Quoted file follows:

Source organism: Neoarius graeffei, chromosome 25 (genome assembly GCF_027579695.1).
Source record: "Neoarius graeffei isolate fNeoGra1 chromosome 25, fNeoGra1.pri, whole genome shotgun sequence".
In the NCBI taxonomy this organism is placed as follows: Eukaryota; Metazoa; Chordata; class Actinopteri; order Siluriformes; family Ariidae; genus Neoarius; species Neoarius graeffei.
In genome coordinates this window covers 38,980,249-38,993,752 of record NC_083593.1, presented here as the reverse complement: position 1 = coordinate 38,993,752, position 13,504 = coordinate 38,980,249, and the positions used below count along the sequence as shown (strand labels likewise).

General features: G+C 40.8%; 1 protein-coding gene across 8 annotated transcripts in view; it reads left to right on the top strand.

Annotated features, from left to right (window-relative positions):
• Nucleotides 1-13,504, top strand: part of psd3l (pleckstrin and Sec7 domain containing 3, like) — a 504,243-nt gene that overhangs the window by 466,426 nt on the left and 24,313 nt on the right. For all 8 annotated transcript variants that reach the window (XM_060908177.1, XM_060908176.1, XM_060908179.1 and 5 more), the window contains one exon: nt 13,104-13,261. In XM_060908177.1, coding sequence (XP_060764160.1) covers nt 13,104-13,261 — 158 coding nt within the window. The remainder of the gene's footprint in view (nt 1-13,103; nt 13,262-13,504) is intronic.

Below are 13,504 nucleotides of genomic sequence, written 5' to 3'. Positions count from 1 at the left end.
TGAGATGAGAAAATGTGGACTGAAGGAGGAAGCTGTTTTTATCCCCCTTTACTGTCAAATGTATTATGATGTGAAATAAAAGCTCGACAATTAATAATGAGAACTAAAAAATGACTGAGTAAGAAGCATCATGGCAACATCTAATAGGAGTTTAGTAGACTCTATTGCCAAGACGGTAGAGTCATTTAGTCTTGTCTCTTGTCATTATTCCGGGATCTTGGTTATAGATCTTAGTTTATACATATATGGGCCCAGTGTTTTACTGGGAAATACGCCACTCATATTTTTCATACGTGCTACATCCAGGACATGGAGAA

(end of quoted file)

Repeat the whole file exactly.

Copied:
Source organism: Neoarius graeffei, chromosome 25 (genome assembly GCF_027579695.1).
Source record: "Neoarius graeffei isolate fNeoGra1 chromosome 25, fNeoGra1.pri, whole genome shotgun sequence".
In the NCBI taxonomy this organism is placed as follows: Eukaryota; Metazoa; Chordata; class Actinopteri; order Siluriformes; family Ariidae; genus Neoarius; species Neoarius graeffei.
In genome coordinates this window covers 38,980,249-38,993,752 of record NC_083593.1, presented here as the reverse complement: position 1 = coordinate 38,993,752, position 13,504 = coordinate 38,980,249, and the positions used below count along the sequence as shown (strand labels likewise).

General features: G+C 40.8%; 1 protein-coding gene across 8 annotated transcripts in view; it reads left to right on the top strand.

Annotated features, from left to right (window-relative positions):
• Nucleotides 1-13,504, top strand: part of psd3l (pleckstrin and Sec7 domain containing 3, like) — a 504,243-nt gene that overhangs the window by 466,426 nt on the left and 24,313 nt on the right. For all 8 annotated transcript variants that reach the window (XM_060908177.1, XM_060908176.1, XM_060908179.1 and 5 more), the window contains one exon: nt 13,104-13,261. In XM_060908177.1, coding sequence (XP_060764160.1) covers nt 13,104-13,261 — 158 coding nt within the window. The remainder of the gene's footprint in view (nt 1-13,103; nt 13,262-13,504) is intronic.

Below are 13,504 nucleotides of genomic sequence, written 5' to 3'. Positions count from 1 at the left end.
TGAGATGAGAAAATGTGGACTGAAGGAGGAAGCTGTTTTTATCCCCCTTTACTGTCAAATGTATTATGATGTGAAATAAAAGCTCGACAATTAATAATGAGAACTAAAAAATGACTGAGTAAGAAGCATCATGGCAACATCTAATAGGAGTTTAGTAGACTCTATTGCCAAGACGGTAGAGTCATTTAGTCTTGTCTCTTGTCATTATTCCGGGATCTTGGTTATAGATCTTAGTTTATACATATATGGGCCCAGTGTTTTACTGGGAAATACGCCACTCATATTTTTCATACGTGCTACATCCAGGACATGGAGAA